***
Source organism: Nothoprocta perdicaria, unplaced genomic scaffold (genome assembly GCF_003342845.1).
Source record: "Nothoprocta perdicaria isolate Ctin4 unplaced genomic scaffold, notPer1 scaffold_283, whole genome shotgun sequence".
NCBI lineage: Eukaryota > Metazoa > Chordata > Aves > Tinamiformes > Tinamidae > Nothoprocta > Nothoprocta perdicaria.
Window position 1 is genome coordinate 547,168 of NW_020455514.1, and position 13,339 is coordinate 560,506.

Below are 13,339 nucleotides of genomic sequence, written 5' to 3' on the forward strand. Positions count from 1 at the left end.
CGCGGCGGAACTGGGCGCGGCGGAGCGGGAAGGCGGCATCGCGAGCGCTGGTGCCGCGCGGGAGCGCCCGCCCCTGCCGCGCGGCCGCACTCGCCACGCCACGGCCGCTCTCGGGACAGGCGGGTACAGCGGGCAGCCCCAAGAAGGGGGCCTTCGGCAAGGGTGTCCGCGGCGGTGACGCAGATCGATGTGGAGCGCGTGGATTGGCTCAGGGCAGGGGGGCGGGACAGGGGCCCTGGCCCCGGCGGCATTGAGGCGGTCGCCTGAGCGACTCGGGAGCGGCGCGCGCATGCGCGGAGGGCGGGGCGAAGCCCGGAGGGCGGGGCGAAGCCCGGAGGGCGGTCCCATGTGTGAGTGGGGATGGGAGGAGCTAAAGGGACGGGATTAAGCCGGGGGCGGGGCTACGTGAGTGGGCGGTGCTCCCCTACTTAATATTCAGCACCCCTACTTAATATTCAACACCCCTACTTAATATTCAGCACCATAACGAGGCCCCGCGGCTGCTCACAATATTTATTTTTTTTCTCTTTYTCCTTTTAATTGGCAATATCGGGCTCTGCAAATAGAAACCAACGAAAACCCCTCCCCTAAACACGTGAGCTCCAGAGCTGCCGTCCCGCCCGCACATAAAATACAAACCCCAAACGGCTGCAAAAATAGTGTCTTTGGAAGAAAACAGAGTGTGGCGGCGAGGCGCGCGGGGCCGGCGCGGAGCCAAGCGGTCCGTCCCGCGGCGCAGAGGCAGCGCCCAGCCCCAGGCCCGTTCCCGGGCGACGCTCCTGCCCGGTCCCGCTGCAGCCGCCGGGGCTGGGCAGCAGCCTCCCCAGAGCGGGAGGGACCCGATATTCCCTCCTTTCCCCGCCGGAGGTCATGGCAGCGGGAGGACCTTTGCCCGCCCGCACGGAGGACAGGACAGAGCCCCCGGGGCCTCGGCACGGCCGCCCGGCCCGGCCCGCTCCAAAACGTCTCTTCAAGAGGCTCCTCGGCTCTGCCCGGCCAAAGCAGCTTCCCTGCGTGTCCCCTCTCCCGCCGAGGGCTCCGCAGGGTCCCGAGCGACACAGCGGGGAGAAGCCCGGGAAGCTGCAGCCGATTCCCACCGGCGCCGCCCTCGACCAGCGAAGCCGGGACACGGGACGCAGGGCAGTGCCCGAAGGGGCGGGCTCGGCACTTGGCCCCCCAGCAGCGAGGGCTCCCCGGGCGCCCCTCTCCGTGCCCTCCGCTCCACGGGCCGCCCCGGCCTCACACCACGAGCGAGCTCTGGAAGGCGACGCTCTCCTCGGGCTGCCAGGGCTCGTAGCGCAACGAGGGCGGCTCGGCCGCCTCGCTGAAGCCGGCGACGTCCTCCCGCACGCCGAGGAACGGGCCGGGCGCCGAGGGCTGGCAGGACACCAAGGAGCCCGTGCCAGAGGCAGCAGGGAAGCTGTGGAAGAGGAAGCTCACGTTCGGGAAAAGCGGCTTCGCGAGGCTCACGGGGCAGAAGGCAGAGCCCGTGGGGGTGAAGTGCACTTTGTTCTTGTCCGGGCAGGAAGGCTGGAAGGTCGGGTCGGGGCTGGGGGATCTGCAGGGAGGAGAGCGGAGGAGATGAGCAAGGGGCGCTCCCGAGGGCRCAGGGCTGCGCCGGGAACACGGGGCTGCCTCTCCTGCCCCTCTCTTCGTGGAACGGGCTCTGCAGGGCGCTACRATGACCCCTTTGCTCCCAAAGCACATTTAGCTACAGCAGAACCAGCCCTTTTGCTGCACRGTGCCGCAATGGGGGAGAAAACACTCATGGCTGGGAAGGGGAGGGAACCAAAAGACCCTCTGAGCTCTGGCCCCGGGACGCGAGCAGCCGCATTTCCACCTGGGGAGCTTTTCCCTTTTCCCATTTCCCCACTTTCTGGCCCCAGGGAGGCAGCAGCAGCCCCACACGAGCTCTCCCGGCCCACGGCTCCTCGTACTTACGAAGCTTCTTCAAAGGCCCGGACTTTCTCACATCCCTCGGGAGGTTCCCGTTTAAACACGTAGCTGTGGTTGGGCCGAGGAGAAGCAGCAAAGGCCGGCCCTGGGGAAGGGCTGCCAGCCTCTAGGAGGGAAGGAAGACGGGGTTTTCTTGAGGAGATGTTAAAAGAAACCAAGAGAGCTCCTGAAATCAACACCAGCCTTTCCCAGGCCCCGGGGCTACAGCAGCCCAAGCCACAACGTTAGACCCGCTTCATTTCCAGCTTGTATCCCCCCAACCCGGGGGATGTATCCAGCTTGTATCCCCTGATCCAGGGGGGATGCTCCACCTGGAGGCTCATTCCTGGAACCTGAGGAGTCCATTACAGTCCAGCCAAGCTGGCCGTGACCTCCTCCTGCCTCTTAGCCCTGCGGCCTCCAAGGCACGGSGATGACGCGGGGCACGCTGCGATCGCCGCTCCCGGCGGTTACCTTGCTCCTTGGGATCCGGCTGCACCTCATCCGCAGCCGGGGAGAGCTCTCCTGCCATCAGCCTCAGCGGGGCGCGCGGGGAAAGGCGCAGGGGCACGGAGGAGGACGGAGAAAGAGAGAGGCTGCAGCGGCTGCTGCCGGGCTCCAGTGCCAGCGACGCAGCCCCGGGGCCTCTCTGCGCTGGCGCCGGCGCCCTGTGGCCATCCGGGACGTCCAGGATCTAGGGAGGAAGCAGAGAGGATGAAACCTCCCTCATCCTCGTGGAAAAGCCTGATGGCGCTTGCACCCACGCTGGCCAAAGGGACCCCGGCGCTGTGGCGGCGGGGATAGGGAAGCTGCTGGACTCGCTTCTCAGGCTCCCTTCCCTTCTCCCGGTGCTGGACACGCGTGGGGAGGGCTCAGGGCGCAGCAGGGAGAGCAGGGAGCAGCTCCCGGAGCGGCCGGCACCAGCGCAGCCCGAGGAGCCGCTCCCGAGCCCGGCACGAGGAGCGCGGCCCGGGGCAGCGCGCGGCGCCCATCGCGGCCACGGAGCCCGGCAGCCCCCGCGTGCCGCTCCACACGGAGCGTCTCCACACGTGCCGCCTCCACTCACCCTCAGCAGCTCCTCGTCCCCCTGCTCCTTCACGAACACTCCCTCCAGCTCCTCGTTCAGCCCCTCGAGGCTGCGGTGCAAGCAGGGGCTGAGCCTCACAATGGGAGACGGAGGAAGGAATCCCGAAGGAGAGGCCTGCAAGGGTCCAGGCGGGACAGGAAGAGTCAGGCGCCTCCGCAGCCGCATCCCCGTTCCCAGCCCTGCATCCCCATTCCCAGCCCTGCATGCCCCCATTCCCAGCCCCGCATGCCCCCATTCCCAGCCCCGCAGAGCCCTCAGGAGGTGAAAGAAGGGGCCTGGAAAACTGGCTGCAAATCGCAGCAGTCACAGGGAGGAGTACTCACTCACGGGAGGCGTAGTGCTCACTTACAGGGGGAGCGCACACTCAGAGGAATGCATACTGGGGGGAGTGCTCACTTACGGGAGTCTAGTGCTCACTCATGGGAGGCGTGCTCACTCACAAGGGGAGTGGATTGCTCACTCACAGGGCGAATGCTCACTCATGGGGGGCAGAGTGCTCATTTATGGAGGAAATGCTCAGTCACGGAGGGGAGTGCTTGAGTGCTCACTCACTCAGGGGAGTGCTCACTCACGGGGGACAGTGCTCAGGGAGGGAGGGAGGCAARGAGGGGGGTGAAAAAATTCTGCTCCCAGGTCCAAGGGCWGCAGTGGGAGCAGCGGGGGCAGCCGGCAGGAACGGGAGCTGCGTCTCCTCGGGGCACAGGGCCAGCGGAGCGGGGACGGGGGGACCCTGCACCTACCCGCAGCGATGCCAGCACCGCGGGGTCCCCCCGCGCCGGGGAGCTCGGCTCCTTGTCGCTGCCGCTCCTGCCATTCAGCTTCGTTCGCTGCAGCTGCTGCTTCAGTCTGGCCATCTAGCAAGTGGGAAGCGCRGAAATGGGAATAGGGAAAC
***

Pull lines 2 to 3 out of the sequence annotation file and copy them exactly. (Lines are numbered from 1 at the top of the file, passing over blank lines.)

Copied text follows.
Source record: "Nothoprocta perdicaria isolate Ctin4 unplaced genomic scaffold, notPer1 scaffold_283, whole genome shotgun sequence".
NCBI lineage: Eukaryota > Metazoa > Chordata > Aves > Tinamiformes > Tinamidae > Nothoprocta > Nothoprocta perdicaria.